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University of Michigan School of Information


Faces of UMSI: Anjan Banerjee

Anjan Banerjee

Healthcare administrator Anjan Banerjee (MHI ’19) recognized the potential of data to transform healthcare years before computers were even introduced into clinical practice. Still working at the forefront of health informatics, Anjan wants to use data to increase care access, focus treatment and improve health outcomes. 

As a client services fellow at Trinity Health headquarters in Livonia, MI, Anjan is honing his leadership skills through exposure to different areas of the healthcare industry. “As a fellow, we’re learning about how the Trinity Health system works. … We have an opportunity to meet with all the different leaders at the organization,” he said. “At the same time, we’re trying to mold what we believe our future should be.” 

For Anjan, that future is in healthcare data and IT. His interest in the field emerged while volunteering at hospitals as a high schooler. “At that point, computers in healthcare was not a thing,” he said. Working with paper records at a Medicaid clinic in Flint, MI, young Anjan began to imagine how transformative digitizing that data could be for the healthcare industry. “Computers were starting to make a huge impact in the banking industry, the airline industry,” he said. “You start to think about where else this could work.” 

After getting a bachelor’s degree in zoology at Michigan State University, Anjan headed to the University of South Florida, where he obtained master’s degrees in health administration and business administration. He then joined the U.S. Navy as a compliance officer at a naval health clinic in Illinois. 

Anjan’s eight years in the Navy included a deployment to Afghanistan and two years on an aircraft carrier. Eventually he became the director of administration for the Navy Expeditionary Medical Support Command in Williamsburg, Virginia. “My first exposure to nationwide medical records was in the military,” Anjan said. Again, he recognized the capability of digital records to reveal the impacts of social determinants of health; however, this kind of subtle data ⁠— environmental aspects, family histories, etc. ⁠— wasn’t yet being recorded meaningfully. 

When offered the opportunity for a second deployment, he declined. “I said, ‘You know what, I want to try and get out and see what I can do in different areas.’”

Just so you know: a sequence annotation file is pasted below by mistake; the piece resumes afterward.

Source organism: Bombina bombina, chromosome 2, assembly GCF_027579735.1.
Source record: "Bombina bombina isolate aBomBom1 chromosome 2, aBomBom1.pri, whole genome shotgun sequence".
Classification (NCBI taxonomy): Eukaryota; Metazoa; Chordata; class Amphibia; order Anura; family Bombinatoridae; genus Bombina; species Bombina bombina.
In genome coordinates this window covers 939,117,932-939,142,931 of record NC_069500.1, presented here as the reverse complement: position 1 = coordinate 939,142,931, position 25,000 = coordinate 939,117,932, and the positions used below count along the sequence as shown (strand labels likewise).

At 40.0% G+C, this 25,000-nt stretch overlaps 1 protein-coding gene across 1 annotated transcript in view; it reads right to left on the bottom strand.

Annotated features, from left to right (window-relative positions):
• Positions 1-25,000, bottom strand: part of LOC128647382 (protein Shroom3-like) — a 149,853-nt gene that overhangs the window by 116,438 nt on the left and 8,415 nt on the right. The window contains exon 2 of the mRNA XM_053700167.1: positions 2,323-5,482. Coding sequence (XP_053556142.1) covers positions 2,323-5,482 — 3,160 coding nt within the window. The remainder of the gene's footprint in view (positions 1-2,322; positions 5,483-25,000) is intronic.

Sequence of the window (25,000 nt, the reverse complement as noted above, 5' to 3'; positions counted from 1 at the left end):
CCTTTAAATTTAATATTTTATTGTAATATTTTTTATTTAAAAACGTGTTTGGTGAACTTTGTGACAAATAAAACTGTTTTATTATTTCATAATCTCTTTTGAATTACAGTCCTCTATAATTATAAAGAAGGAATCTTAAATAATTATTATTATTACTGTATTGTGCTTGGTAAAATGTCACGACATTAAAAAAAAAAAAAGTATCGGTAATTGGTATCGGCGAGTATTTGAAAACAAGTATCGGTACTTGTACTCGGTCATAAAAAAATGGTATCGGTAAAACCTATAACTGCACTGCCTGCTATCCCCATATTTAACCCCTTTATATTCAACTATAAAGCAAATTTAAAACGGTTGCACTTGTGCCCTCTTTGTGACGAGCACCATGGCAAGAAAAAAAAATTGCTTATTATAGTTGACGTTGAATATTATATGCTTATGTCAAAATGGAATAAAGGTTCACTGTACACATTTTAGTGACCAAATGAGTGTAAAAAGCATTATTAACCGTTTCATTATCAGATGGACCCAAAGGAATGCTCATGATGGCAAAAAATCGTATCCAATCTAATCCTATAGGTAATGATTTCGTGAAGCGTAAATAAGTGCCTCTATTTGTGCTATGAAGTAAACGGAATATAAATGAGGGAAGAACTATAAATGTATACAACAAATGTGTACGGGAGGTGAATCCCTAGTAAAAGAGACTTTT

After a year-long stint as a healthcare administrator for Mott Children’s Health Center, Anjan’s ambitions began to tug at him again. “At that point, I decided that I wanted another change because I saw where health care was leading,” Anjan said. “I saw the Health Information Technology for Economic and Clinical Health (HITECH) Act’s effects and what the increase of data and computing power was doing in healthcare.” 

He applied to UMSI’s Master of Health Informatics program as well as the master’s program in computer science at U-M Flint and was accepted into both. He decided to go with UMSI, he said, because he was more attracted to the human side of information science. “I wanted to be able to be a leader and a manager, not so much a person sitting behind a computer screen programming most of my days. At UMSI, you gain enough knowledge to understand how to talk to a programmer, how to guide them and bridge the gap between the programmers and providers to make sure you’re getting the desired outcomes.” 

From UMSI, Anjan was accepted into a competitive one-year fellowship at Trinity Health system. At Trinity’s headquarters in Livonia, MI, Anjan manages the development of training rooms to help hospital staff transition to a new electronic medical record system. He wants to make it as easy as possible for clinicians, nurses, therapists and everyone who interacts with the new system to input data that may reveal important trends. At the same time, he’s seeking out Trinity’s leaders in healthcare data and IT, learning about how they collect data, communicate with doctors and decide what kinds of analyses to perform. 

Anjan wants to harness data to help patients and colleagues while improving health outcomes, and he views Trinity as the perfect environment in which to do that. “I chose Trinity over the other opportunities I had because I liked how the organization really lived its mission and vision,” he said. “I hope that in the future they also see that I can add to the value of their organization. I’d be more than ecstatic if they choose to keep me on.”